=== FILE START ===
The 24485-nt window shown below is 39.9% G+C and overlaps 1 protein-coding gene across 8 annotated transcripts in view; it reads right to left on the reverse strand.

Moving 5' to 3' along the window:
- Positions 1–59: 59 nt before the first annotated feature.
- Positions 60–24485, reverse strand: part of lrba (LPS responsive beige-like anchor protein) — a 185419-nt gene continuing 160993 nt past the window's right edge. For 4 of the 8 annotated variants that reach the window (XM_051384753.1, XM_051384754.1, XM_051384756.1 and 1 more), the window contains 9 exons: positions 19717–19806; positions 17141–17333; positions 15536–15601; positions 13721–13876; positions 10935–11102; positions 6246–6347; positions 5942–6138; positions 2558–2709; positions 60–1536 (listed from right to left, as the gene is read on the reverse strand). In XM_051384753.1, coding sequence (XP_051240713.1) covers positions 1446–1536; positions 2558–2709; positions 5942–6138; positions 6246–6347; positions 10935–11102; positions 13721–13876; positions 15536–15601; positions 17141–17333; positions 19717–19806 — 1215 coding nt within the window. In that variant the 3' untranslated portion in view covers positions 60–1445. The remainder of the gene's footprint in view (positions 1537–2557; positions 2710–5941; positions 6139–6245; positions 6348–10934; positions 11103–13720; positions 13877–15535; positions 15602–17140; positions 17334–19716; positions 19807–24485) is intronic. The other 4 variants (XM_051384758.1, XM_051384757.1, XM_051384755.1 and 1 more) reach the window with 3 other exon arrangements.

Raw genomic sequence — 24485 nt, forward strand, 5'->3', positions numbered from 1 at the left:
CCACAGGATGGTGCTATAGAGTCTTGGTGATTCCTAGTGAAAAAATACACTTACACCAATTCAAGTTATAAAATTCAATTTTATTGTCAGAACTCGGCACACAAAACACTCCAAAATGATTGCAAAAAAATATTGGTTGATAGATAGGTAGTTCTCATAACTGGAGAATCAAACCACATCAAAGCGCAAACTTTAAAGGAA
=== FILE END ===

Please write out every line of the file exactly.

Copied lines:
The 24485-nt window shown below is 39.9% G+C and overlaps 1 protein-coding gene across 8 annotated transcripts in view; it reads right to left on the reverse strand.

Moving 5' to 3' along the window:
- Positions 1–59: 59 nt before the first annotated feature.
- Positions 60–24485, reverse strand: part of lrba (LPS responsive beige-like anchor protein) — a 185419-nt gene continuing 160993 nt past the window's right edge. For 4 of the 8 annotated variants that reach the window (XM_051384753.1, XM_051384754.1, XM_051384756.1 and 1 more), the window contains 9 exons: positions 19717–19806; positions 17141–17333; positions 15536–15601; positions 13721–13876; positions 10935–11102; positions 6246–6347; positions 5942–6138; positions 2558–2709; positions 60–1536 (listed from right to left, as the gene is read on the reverse strand). In XM_051384753.1, coding sequence (XP_051240713.1) covers positions 1446–1536; positions 2558–2709; positions 5942–6138; positions 6246–6347; positions 10935–11102; positions 13721–13876; positions 15536–15601; positions 17141–17333; positions 19717–19806 — 1215 coding nt within the window. In that variant the 3' untranslated portion in view covers positions 60–1445. The remainder of the gene's footprint in view (positions 1537–2557; positions 2710–5941; positions 6139–6245; positions 6348–10934; positions 11103–13720; positions 13877–15535; positions 15602–17140; positions 17334–19716; positions 19807–24485) is intronic. The other 4 variants (XM_051384758.1, XM_051384757.1, XM_051384755.1 and 1 more) reach the window with 3 other exon arrangements.

Raw genomic sequence — 24485 nt, forward strand, 5'->3', positions numbered from 1 at the left:
CCACAGGATGGTGCTATAGAGTCTTGGTGATTCCTAGTGAAAAAATACACTTACACCAATTCAAGTTATAAAATTCAATTTTATTGTCAGAACTCGGCACACAAAACACTCCAAAATGATTGCAAAAAAATATTGGTTGATAGATAGGTAGTTCTCATAACTGGAGAATCAAACCACATCAAAGCGCAAACTTTAAAGGAA